The only two sunny mornings we had in quite a while in Warsaw were February 1 and February 2, the latter being Groundhog Day. With all the miserable variations of winter’s climatic offerings, it’s only fitting the sun would be out long enough for a corpulent rodent to see its shadow yesterday.
Whether there will be six more weeks or four more weeks of winter, February offers a few things to take us out of the winter blahs.
The opening round of sectional play did not fare well for the Lady Tigers basketball squad, but all five starters return from next season, and they’ll all be juniors and seniors. I’m eager to see rematches against Columbia City and Homestead, who also bring back talented rosters. Since those two teams are paired in the same sectional, only one gets to suit up for practice Monday afternoon.
Good luck to all those other area teams who survive and advance tonight.
Hereafter, all winter sports aside from boys’ basketball and gymnastics will only compete on Saturdays.
Matt Thacker’s move to head football coach at Wawasee will be a welcome addition to the green and gold. This added to some of the new month’s great news. He takes the reigns of a team who gave fits to Mishawaka, and Northridge, and the Warsaw Tigers needed big fourth quarter plays to maintain possession of the W Trophy.
Thacker, pending board approval, joins a program who was a young team and a tough out in 2023. Wawasee had some strong football teams in decades past, and the Northern Lakes Conference (NLC) foes will certainly get more firsthand experience defending another team using the triple option.
Thacker was Warsaw’s head track and field coach too, so he values multi-sport participation. He’ll have several Warrior gridders running on the oval each spring.
Thacker on-boarded at Fairfield when numbers were slim, and no seniors showed up for the first season. Two seasons with a combined 6-15 record were then followed by a 24-17 record among the following four years in a football rich small school conference.
Best wishes to Coach Thacker. He’s proven he can turn schmatta into a nice suit. Wawasee will likely have the NLC’s smallest enrollment when the numbers are released soon, but NorthWood – who has been the NLC’s smallest high school among most years - proves (almost every year) size has little to do with the quality of a program.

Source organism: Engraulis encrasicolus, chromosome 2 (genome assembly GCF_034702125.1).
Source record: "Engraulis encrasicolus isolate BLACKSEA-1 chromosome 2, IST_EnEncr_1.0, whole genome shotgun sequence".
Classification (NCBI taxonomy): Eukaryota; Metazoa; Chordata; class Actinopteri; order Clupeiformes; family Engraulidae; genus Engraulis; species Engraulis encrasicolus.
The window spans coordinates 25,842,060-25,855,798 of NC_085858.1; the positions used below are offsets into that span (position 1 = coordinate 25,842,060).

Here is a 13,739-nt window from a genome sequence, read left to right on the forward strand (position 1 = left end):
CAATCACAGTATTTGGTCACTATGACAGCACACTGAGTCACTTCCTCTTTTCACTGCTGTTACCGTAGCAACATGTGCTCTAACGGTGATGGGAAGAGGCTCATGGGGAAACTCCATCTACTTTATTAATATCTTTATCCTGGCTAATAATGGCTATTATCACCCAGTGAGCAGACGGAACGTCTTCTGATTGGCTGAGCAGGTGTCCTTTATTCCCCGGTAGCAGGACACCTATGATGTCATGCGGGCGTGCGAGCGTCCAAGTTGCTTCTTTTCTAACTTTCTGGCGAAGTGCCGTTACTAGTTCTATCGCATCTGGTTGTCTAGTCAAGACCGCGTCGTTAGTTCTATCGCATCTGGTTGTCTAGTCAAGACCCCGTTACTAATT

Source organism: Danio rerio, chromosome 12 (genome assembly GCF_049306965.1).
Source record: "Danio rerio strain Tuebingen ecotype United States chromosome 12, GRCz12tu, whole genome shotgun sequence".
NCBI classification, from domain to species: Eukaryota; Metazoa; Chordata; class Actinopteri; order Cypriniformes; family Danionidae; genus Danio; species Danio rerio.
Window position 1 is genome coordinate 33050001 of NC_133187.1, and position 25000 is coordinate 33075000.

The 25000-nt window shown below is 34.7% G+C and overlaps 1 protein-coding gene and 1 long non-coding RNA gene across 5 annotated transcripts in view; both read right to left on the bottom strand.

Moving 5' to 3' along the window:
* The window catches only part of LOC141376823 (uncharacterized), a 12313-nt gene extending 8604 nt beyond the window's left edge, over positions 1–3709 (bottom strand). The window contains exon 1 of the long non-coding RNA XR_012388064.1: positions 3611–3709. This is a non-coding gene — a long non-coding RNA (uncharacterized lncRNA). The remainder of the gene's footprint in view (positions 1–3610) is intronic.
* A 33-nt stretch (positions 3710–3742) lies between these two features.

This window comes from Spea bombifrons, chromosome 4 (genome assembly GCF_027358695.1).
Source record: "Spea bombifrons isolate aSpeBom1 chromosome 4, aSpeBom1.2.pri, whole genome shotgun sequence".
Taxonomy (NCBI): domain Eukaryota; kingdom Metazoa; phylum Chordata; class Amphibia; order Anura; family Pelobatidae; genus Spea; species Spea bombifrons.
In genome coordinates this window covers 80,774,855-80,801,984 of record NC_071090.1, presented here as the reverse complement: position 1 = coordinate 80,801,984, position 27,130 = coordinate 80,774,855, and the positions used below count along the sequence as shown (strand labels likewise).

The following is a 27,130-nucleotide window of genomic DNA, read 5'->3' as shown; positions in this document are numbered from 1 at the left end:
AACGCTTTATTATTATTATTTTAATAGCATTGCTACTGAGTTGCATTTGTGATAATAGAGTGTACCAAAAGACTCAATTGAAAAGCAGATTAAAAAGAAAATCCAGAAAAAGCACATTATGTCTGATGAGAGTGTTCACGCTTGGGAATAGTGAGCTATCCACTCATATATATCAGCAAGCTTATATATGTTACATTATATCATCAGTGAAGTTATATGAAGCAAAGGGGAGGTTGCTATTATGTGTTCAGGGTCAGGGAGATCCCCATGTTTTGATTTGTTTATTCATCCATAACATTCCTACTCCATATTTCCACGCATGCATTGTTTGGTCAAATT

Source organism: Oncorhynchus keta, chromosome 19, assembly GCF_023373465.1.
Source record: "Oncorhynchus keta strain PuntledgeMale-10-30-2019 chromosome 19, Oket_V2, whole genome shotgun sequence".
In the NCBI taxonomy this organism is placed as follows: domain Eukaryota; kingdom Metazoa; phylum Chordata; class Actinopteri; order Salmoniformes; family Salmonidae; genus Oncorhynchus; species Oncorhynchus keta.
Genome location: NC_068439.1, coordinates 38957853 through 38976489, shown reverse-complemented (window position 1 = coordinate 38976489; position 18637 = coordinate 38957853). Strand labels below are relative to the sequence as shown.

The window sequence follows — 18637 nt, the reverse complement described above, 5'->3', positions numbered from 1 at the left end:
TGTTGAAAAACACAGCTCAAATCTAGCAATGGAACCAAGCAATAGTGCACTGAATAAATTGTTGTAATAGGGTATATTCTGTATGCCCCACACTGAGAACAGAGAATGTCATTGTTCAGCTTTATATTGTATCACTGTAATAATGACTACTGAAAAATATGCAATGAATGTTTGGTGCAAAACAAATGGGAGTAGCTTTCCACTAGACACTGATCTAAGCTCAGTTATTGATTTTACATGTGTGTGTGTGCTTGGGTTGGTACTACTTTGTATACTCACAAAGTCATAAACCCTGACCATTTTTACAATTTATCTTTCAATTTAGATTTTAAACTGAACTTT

February offers NFL fans Super Bowl LVIII Sunday, February 11.
For those of you grousing about how much screen time Taylor Swift gets in NFL broadcasts, the greatest number of seconds on screen in a three-ish hour broadcast is nearly 45 seconds.
In relative terms, did you know years ago NFL games broadcast on delay overseas were condensed? Well, fans learned – when attending live games played overseas - there is somewhere around 18 minutes of action among the three hours it takes to watch a live game.
I cannot believe the broad range of high-profile people tweeting about the Super Bowl being rigged, and they’re even throwing Taylor Swift into the mix of their conspiracy theories. If it were rigged, people like Travis Kelce, Patrick Mahomes, and - on the losing end of the AFC playoffs – Lamar Jackson would have been reared in labs and groomed for their big days as NFL operatives, not in random home states like Ohio, Texas, and Florida.
Conspiracy theories – even beyond the scope of politics, NFL championships, and entertainment – tend to lack common sense.
There is at least one person feeling great joy in all of this. He, too, is another corpulent rodent - come to think of it - who will have plenty to say throughout February.
It’s entirely likely he still has an axe to grind with the NFL, so he’s not calling off his dogs. In fact, he’s usually the one blowing the dog whistle.
The owner of the original USFL’s New Jersey Generals won an anti-trust lawsuit in the 1980s against the NFL but was humiliated by the adjudicated award of one dollar. His bid to purchase the Buffalo Bills also failed.
Do you really believe there is no bad blood between the man - who said at a rally, “I am your retribution.” – and the NFL?
I managed, among scores of prior weeks, to avoid this disastrously blended recipe of sports and political commentary, but like a moth to a flame, that card needs to be played this morning.
I’ll leave you with this thought. For what it’s worth, I’ve engaged in (very) casual discussions about crossing over to another Times-Union newspaper section before.